When home is not your haven
As we find our way through this pandemic let us take a moment to consider those for whom being at home does not offer safety, but the living hell of domestic abuse. Anyone can be a victim of domestic abuse, regardless of gender, age, ethnicity, socio-economic status, sexuality and background. There are different kinds of abuse that can happen in different contexts. The most prevalent type of domestic abuse occurs in relationships. But the definition of domestic abuse also covers abuse between family members, such as adolescent to parent violence and abuse.
The experience of being in enforced isolation with an abuser, at this time, when we are experiencing the increased stress of the impact of the Coronavirus is a very serious concern. We need to ensure that this does not lead to the increase of domestic emotional and or physical abuse of women, men and children.
Domestic abuse is not acceptable and yet with the increased showing of all sorts of violence on television, movies and video games, at some level, violence, for many, becomes the norm and we become desensitised to it. The definition of domestic abuse is defined by Women’s Aid as, “An incident or patterns of incidents of controlling, coercive, threatening, degrading and violent behaviour, including sexual violence, in the majority of cases by a partner or ex-partner, but also by a family member or carer. It is sadly very common. In the vast majority of cases, it is experienced by women and is perpetrated by men.”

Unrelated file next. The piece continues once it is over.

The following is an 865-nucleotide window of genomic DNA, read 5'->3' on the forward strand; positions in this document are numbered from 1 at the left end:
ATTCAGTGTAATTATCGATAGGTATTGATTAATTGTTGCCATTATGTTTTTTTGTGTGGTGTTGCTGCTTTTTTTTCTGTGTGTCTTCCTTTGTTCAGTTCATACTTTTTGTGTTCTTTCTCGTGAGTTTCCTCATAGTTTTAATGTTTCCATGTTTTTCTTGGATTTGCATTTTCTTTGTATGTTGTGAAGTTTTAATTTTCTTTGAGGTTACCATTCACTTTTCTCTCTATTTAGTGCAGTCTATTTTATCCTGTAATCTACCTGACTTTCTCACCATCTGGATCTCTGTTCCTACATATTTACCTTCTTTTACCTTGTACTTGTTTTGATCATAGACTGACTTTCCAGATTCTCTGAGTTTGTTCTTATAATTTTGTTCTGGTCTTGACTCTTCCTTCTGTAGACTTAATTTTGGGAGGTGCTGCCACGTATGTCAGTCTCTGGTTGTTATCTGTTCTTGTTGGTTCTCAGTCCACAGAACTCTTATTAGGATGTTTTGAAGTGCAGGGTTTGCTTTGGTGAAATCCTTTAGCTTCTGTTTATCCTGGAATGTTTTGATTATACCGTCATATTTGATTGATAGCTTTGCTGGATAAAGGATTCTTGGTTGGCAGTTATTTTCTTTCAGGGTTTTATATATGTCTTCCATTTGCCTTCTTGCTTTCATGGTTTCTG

The Deluth Project is a programme developed to reduce domestic violence and their wheel, on their website is a useful tool to use when considering whether you or someone else is in an abusive relationship. They breakdown emotional violence into categories which are useful to consider:
- using emotional abuse
- using isolation
- minimizing, denying and blaming
- using children in a manipulative way
- using privilege
- economic abuse and using coercion and threats, such as carrying out threats to hurt the other, threatening to leave or commit suicide
For so many people violence in a relationship is seen as physical and yet all the aforementioned behaviours are a form of violence in relationships.
During the next few months, access to services will, without doubt, be made far more difficult. It will be much more challenging to make a call or ask for help whilst being at home with the abuser. It is vital to know that support and help is available.
Domestic abuse services provide a wide range of information and support including refuge accommodation, helplines, outreach support, floating support, resettlement support, specialist children and young people services, domestic abuse prevention advocates and drop-in support.
The National Domestic Abuse helpline and Women’s Aid offers a live chat support service, which provides online support. If you or a friend need help call the National Domestic Violence Helpline on 0808 2000 247.
If you are in immediate danger call 999 as you would ordinarily, as the police are there to protect you. Along with the above, there are therapists, like myself, that are here to support and listen during this time.
“Out of this nettle, danger, we pluck this flower, safety”
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